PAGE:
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Accueil du site → Master → Kenya → 1993 → Household structure, decision making and technical change in small holder farms of Laikipia district, Kenya

University of Nairobi (1993)

Household structure, decision making and technical change in small holder farms of Laikipia district, Kenya

Keter, Sammy M.

Titre : Household structure, decision making and technical change in small holder farms of Laikipia district, Kenya

Auteur : Keter, Sammy M.

Université de soutenance : University of Nairobi

Grade : Master of Arts (1993)

Résumé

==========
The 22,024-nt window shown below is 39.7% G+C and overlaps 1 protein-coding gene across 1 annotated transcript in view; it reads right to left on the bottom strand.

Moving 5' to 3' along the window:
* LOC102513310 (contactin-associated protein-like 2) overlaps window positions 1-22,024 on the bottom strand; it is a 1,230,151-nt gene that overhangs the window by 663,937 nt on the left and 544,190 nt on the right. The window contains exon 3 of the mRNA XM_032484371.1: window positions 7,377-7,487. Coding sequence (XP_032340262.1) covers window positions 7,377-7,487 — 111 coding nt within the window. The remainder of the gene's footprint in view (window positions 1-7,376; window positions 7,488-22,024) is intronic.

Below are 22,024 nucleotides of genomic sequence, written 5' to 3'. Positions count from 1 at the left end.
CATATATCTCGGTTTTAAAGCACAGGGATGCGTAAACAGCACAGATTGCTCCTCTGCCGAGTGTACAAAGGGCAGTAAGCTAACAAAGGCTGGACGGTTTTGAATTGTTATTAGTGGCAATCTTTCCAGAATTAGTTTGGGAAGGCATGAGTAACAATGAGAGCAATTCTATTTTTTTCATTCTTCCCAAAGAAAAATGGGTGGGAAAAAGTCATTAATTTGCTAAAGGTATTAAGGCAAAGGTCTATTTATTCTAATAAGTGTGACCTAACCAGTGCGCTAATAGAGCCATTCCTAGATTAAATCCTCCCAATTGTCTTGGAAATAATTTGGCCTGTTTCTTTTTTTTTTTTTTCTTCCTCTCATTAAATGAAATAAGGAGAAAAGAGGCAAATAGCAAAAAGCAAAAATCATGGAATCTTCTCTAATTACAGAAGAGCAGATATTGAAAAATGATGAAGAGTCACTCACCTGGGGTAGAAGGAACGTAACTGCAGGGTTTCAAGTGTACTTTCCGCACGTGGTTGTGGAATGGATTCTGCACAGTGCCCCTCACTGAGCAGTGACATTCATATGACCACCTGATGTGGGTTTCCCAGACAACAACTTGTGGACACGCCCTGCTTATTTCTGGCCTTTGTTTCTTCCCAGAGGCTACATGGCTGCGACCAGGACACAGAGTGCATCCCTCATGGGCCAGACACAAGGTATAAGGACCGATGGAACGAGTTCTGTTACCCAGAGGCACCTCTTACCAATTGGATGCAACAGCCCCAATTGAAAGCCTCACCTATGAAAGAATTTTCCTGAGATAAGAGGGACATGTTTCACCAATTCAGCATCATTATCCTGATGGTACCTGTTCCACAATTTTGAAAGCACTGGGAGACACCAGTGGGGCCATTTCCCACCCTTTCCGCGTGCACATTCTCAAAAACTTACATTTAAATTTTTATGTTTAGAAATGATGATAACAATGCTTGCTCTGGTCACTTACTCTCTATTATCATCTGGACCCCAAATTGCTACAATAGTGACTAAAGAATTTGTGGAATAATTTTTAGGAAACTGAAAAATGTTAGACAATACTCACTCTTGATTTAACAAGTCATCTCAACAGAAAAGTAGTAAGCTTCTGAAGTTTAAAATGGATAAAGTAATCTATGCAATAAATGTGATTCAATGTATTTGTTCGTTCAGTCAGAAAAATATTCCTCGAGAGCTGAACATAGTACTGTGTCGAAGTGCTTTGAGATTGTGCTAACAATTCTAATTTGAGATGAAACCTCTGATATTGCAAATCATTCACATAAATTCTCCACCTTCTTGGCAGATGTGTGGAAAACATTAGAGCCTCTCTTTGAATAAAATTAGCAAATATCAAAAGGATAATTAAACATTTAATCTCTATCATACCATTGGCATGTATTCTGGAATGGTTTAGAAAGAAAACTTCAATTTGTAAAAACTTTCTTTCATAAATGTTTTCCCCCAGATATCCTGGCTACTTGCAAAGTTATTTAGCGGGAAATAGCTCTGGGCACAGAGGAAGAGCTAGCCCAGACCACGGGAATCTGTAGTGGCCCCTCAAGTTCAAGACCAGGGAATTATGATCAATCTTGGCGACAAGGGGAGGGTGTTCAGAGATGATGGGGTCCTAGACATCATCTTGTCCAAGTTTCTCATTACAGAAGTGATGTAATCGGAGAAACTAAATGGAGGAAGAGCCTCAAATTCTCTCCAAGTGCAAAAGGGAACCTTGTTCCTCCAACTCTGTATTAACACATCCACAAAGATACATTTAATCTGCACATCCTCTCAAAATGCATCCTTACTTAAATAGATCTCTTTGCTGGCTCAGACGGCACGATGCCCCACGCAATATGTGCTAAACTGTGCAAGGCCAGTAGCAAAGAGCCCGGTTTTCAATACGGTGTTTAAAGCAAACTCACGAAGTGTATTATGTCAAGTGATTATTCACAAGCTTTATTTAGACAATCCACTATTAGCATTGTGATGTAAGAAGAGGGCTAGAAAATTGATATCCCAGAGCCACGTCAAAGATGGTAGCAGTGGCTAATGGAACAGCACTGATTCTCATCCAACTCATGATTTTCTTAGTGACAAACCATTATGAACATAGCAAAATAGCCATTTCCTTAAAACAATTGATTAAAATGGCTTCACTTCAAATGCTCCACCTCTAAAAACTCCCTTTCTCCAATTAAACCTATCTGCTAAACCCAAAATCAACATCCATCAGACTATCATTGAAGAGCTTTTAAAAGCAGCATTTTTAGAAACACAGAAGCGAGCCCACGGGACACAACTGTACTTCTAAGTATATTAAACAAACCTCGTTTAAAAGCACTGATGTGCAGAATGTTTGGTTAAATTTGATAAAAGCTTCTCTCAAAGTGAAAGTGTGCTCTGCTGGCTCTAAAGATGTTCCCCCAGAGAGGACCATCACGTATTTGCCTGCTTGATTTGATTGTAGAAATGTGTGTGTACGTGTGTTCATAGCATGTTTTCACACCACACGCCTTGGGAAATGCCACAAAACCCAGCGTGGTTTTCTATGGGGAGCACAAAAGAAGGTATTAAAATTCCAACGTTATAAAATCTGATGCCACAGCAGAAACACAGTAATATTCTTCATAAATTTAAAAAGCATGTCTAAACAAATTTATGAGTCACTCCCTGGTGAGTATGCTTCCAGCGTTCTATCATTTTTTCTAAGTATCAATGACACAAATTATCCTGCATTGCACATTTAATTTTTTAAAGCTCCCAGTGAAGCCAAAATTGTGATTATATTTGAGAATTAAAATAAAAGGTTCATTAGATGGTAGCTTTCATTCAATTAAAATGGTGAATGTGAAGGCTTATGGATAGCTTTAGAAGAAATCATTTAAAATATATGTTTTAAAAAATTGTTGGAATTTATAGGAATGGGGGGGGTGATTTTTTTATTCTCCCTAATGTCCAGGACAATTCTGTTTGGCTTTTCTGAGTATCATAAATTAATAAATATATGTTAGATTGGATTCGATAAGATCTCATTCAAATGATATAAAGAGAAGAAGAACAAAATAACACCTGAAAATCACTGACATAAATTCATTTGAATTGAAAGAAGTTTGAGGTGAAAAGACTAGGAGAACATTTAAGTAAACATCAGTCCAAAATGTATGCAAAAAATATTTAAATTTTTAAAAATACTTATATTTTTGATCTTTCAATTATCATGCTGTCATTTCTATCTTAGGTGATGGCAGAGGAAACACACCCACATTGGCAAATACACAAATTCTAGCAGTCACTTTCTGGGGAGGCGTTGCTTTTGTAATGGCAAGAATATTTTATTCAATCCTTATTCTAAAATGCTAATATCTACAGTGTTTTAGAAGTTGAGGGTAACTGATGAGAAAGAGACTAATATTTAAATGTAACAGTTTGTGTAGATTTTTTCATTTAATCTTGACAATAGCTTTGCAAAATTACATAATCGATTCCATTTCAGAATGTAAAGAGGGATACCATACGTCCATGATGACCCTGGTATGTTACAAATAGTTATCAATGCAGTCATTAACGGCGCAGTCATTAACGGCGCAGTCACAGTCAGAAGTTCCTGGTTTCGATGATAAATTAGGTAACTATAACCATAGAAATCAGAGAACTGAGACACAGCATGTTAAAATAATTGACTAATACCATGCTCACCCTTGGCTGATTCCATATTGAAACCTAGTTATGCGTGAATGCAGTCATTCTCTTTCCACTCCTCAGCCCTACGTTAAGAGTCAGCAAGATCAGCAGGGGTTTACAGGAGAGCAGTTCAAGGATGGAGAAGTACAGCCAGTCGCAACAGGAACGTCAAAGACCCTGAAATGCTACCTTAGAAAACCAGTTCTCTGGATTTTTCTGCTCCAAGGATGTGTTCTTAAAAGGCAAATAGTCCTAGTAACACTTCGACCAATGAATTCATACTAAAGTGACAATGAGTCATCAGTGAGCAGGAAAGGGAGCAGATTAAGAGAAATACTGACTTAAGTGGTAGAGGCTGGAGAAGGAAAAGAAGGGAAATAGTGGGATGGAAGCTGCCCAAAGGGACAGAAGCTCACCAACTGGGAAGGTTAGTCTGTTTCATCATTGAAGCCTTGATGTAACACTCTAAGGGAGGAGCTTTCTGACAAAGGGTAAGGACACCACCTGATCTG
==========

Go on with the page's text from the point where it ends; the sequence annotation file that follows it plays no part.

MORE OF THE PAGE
The present study attempts to identify the structure of, and the factors that influence. decision-making and technical change in Arid and Semi-Arid lands (ASAL) of Laikipia District. Kenya. The study was carried out in two areas in Arid and Semi-Arid Areas of Laikipia District ; Kalalu lays in a slightly better potential area while Matanya lays in a low potential area. 75 households were randomly selected in both areas, 40 in Kafalu and 35 in Matanya. A double visit interview was made for each selected household where a questionnaire having issues ranging from use of appropriate techniques of farming to decision-making questions were asked. The household head or his wife were selected as the main respondents to the questionnaire. Where either the man or the woman were not available. a senior member of the household was chosen. Unlike what other scientists have earlier discussed. females in the present s-tudy wielded greater power in decision- making than the males. Not only did female decision-makers decide in most cases. but their decision-making was mostly within the authoritative (autocratic) decision-making mode. Male decision-making on the o_ther hand was mostly within the democratic (syncratic) mode. Females’ power in decision Is stronger in crop production while male’s power is more entrenched in livestock production . .... The level of production in the household determines who is in charge of decision-making. Where production is high. male power in decision-making is strong while it is weak when production is low. The opposite applies to female decision-making. Because of low production in ASAL, female power in decision-making is generally more entrenched than the male power. Moreover, domestication of production as a result of decline in natural and economic resources does not only favour female decision-making now but is likely to lower male participation in production currently and in future. Several factors explained differences in the use of techniques regionally and within the households ; On the macro (regional) level, use of techniques of production appear to be related to the climate and settlement density. Zones with wetter climates and higher settlement density are 7more than zones with drier climates and lower settlement density. On the micro (household) level, female- headed and extended households appear to be more adoptive than male headed and nuclear households. Decision making structure also seems to be closely related to use of improved techniques. Households where women are the main decision-makers appear to be more receptive to improved techniques than households where men are the main decision- makers. Land size, off-farm employment, farm income and age of settlement have a negative relationship to adoption of improved techniques. From the results of the present study. it appears that women are not only the main holders of power in decision- making in ASAL but also the most effective users of appropriate techniques of production. They thus appear to be the most appropriate target group responsible for the management of the fragile ecological system

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